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By Nick Brown
NEW YORK (Reuters) – Stocks across the globe wavered on Wednesday on fears of trade tensions and questions about U.S. interest rates, while lower-than-expected inventory data sent oil prices into the black after morning losses.
Investors are awaiting the U.S. Federal Reserve’s 2:00 p.m. ET (1800 GMT) decision on monetary policy, with the year’s second interest rate hike almost certain.
But market participants are keen to know how many times the Fed will raise rates in 2018, with market pricing “fairly split between three and four hikes,” Deutsche Bank (DE:) strategist Jim Reid wrote in a note to clients.
Amid the uncertainty, Wall Street opened slightly firmer, buoyed by a jump in media stocks after Tuesday’s court ruling allowing AT&T’s $85 billion take over of Time Warner – a move expected to trigger a wave of corporate mergers.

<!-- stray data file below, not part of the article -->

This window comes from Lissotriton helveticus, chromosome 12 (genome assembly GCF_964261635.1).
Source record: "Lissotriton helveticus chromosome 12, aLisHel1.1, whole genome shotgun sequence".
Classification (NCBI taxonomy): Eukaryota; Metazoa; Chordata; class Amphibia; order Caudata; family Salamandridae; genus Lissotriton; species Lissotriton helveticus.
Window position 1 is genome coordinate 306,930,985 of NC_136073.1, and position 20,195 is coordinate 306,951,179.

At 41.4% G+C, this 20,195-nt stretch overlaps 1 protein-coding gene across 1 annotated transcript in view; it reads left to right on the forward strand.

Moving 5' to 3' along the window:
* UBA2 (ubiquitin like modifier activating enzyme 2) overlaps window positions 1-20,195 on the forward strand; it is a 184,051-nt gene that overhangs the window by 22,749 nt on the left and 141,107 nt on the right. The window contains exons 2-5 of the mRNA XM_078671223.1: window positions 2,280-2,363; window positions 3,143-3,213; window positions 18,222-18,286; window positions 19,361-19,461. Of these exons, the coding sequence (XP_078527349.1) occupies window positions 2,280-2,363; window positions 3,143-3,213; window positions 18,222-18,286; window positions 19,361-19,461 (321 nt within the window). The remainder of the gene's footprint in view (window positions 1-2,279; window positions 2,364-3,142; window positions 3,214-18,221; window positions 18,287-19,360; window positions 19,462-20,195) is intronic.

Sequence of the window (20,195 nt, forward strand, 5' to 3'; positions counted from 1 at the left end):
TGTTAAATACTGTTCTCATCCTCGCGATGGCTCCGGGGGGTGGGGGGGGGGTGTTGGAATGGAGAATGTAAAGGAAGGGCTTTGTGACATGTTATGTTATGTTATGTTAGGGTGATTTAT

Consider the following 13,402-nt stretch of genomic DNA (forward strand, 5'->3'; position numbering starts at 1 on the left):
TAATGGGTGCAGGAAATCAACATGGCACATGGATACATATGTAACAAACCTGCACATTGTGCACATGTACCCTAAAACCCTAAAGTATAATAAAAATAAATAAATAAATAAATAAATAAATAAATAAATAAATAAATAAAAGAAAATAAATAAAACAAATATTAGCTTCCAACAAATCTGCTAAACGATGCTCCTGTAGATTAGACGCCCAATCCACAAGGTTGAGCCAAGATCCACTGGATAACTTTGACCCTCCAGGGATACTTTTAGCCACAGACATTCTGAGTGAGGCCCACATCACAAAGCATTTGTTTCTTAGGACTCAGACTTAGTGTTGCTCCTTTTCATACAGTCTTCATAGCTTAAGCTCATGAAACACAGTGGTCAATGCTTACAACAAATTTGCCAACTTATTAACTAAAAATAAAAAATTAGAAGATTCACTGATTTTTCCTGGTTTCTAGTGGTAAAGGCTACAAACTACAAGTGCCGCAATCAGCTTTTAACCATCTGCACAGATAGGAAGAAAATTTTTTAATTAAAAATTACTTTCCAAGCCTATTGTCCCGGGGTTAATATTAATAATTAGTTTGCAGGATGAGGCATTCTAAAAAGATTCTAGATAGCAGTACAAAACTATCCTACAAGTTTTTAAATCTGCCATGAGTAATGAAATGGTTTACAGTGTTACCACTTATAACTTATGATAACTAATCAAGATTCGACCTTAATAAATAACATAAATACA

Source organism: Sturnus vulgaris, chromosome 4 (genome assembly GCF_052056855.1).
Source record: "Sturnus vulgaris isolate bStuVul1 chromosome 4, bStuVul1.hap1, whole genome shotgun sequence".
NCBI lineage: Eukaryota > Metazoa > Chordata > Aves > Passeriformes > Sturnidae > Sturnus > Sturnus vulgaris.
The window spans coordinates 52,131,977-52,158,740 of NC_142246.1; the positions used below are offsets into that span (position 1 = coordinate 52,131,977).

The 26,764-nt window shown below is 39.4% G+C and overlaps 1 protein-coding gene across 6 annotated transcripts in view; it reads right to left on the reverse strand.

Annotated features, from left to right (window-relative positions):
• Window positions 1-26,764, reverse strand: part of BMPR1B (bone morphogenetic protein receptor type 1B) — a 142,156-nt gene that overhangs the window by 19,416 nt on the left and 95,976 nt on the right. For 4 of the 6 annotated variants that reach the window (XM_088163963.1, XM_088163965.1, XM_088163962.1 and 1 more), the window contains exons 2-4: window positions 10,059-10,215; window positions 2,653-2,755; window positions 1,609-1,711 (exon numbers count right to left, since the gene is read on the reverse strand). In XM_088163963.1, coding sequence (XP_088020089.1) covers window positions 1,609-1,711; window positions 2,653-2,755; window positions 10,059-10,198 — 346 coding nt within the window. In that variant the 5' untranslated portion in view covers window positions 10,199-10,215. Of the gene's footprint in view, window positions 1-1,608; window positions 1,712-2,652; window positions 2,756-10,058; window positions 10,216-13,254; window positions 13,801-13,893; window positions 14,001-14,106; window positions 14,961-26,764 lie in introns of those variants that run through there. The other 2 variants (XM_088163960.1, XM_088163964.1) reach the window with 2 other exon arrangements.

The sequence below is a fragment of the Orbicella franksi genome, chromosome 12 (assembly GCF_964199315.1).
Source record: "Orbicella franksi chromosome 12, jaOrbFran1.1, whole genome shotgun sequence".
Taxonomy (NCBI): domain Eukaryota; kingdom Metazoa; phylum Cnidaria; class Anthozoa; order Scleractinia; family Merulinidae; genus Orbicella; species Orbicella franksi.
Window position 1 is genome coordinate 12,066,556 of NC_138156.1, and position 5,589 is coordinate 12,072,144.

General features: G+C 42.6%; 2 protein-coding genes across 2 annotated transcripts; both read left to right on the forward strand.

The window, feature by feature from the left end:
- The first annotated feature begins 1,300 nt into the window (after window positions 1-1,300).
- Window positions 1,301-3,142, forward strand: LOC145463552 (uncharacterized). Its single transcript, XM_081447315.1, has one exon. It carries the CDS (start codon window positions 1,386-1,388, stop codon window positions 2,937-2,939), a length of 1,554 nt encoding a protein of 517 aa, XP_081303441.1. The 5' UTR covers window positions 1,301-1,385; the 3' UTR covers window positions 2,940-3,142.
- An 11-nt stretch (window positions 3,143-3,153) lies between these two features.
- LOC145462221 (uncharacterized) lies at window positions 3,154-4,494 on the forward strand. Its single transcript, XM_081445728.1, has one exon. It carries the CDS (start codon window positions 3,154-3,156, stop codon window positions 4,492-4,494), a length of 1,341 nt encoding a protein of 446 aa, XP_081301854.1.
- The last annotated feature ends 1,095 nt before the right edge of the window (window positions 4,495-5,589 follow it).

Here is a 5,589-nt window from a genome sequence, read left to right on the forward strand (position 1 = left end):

Shares of the HBO channel owner (N:) jumped about 3 percent after the approval, while AT&T (N:) dropped 1.6 percent.
Overall, stock markets were moving up, but tepidly.
The Dow Jones Industrial Average () rose 18.88 points, or 0.07 percent, to 25,339.61, the S&P 500 () gained 4 points, or 0.14 percent, to 2,790.85 and the Nasdaq Composite () added 42.30 points, or 0.55 percent, to 7,746.09.
The pan-European FTSEurofirst 300 index () rose 0.19 percent, and MSCI’s gauge of stocks across the globe (), which has been stagnating near one-month highs for about a week, gained 0.09 percent.
Equity markets are “finding it difficult to make upward progress despite reasonably good economic data”, said Andrew Milligan, head of global strategy at Aberdeen Standard Investments.
Along with the Fed and other key central bank policy meetings this week, fresh fears of protectionism are weighing on